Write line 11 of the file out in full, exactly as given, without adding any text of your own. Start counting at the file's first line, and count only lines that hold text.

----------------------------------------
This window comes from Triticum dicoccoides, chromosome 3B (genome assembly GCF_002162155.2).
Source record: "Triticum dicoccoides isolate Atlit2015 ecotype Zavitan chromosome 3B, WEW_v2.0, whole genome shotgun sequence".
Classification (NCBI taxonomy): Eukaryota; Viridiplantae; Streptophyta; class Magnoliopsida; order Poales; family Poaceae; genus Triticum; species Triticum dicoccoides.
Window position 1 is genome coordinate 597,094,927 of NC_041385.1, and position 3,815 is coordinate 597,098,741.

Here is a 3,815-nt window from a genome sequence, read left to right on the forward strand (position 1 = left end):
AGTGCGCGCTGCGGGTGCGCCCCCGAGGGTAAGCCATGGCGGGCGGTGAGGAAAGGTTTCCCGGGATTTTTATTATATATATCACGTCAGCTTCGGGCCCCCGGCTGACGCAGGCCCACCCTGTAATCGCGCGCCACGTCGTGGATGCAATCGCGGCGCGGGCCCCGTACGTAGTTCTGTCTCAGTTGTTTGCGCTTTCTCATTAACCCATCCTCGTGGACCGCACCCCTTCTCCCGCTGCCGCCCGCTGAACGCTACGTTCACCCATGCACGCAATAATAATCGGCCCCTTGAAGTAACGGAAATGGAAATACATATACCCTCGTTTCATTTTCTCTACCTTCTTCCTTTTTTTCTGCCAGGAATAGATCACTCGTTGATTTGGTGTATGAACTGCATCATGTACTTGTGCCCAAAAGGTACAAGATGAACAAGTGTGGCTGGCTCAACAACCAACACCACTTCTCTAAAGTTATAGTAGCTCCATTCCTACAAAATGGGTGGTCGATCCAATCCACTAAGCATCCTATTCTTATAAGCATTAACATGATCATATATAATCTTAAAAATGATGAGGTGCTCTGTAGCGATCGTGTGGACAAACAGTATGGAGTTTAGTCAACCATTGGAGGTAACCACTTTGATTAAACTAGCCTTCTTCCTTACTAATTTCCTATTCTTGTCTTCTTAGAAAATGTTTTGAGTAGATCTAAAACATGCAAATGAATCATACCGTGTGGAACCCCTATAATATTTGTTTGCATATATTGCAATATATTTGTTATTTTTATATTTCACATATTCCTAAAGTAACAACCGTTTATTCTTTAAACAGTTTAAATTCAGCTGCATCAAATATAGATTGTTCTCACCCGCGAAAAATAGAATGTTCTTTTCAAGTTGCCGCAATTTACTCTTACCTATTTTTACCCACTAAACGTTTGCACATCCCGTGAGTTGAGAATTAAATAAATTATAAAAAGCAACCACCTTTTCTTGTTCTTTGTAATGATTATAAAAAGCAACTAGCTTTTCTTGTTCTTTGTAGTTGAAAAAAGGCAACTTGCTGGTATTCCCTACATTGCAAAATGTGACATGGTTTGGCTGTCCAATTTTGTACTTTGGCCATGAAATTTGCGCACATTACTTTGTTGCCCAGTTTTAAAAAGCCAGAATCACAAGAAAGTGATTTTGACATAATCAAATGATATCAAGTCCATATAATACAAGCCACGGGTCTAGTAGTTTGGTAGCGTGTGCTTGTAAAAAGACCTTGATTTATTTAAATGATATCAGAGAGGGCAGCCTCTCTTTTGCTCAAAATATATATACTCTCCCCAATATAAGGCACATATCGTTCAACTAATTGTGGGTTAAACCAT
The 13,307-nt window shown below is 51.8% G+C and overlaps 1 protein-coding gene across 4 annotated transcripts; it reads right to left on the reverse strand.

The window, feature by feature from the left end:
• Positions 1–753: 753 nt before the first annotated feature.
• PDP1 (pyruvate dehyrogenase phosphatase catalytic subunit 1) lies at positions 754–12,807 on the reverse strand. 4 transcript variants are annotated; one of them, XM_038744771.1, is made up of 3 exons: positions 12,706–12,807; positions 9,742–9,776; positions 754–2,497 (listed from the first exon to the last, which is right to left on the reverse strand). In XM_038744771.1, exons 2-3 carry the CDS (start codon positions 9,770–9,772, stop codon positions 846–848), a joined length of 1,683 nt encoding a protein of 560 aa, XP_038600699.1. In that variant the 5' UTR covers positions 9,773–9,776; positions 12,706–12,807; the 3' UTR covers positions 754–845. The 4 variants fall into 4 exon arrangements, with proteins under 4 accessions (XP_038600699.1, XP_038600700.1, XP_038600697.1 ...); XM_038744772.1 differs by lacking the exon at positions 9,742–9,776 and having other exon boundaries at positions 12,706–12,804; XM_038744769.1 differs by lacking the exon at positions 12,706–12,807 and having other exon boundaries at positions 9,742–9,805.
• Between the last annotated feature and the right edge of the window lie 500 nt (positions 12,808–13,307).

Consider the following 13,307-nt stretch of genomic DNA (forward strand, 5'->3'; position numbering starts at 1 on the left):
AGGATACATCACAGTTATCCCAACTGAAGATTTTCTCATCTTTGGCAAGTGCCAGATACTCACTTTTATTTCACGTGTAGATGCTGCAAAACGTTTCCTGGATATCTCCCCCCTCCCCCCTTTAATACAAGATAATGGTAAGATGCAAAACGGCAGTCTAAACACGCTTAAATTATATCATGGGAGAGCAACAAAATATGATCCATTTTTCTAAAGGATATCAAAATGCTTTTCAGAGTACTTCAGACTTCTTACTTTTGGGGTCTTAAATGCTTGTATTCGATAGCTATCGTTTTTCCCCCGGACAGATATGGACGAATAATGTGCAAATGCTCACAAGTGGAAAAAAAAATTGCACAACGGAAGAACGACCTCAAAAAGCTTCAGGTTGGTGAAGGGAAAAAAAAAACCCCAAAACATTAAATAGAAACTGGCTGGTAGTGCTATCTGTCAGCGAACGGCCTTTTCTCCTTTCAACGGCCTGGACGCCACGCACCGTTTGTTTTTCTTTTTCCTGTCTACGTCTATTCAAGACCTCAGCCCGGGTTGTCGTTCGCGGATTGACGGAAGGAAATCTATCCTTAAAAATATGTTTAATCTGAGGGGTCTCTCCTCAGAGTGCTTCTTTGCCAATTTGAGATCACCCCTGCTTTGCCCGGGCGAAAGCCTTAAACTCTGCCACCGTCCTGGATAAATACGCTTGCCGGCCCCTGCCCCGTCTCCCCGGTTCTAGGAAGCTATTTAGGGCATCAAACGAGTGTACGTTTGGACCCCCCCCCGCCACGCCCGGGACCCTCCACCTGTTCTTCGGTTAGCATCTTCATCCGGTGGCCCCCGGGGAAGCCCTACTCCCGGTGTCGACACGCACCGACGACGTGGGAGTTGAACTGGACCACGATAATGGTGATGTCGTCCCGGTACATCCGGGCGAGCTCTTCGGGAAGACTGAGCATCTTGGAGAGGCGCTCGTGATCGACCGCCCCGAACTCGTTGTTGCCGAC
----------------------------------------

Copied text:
• Between the last annotated feature and the right edge of the window lie 500 nt (positions 12,808–13,307).